Fort Cavazos, previously known as Fort Hood, has been short on chefs for months, making it difficult to feed its junior enlisted personnel. According to reports, just two of the base’s ten main eating facilities have been open this summer and were only available sporadically. Soldiers who rely on the dining facilities have had to deal with unclear and contradicting opening times as base administrators seek to shuffle workers around to man the food service buildings. Many chefs are either deployed or gone for field training.
Fort Knox, Kentucky, is hosting a cadet exercise, and as a result, several Army chefs have been sent to the National Training Center, further taxing the resources of Fort Cavazos.
Some troops have had to drive across vast military compounds during the workday to find a meal. There have not been enough shuttle service choices for the many junior enlisted personnel who do not have automobiles to get them to the facilities.
In the last week, two of the installation’s dining halls have reopened, which may be a welcome change for the troops dealing with overcrowding and other logistical difficulties. As of late, the Army has been the most impacted by the military’s most significant recruitment problem in over 50 years. The Army is still anticipated to fall well short of its targets once again by the end of the fiscal year on September 30th, 2023.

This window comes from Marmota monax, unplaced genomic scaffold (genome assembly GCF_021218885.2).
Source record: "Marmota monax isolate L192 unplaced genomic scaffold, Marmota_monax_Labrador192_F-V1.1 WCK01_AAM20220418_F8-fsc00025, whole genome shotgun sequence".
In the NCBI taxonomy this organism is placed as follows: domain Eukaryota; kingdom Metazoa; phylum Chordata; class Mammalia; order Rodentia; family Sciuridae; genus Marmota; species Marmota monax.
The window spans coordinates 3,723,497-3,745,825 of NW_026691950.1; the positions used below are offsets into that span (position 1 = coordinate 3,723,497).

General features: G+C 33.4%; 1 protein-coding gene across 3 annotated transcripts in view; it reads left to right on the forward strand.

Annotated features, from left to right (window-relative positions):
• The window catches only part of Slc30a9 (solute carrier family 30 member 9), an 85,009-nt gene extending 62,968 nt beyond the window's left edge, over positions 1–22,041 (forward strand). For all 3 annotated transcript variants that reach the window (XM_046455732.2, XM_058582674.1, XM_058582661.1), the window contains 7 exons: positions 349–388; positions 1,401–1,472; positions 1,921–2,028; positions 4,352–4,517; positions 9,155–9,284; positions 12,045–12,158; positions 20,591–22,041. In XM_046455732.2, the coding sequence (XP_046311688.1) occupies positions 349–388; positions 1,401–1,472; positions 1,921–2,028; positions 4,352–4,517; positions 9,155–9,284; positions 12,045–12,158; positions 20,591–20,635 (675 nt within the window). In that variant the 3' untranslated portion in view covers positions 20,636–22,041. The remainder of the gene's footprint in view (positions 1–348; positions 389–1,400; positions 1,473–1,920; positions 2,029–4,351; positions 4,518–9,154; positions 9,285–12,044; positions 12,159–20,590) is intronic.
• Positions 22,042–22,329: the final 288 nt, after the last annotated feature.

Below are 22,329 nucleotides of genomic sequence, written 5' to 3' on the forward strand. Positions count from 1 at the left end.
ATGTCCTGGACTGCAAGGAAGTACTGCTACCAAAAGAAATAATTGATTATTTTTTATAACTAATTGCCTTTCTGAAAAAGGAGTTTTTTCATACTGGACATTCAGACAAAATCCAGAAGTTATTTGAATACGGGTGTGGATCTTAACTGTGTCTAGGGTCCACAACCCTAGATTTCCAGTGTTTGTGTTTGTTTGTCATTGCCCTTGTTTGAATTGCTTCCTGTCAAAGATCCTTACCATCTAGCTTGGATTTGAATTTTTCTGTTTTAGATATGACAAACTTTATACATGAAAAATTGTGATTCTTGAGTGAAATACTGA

Many factors contributed to the summertime difficulties at Fort Cavazos, including the rotation of the Combat Training Center, overseas combat deployments, and building upgrades.
The Army has posted fliers and posters in all the unit locations, barracks, and mess halls to inform the troops about the adjustments made for their health and safety.
As a temporary fix, the Army has floated the idea of issuing meal cards that could be used at some on-post establishments like Qdoba or Panera.
An Army spokesperson said they take the health and welfare of their soldiers very seriously.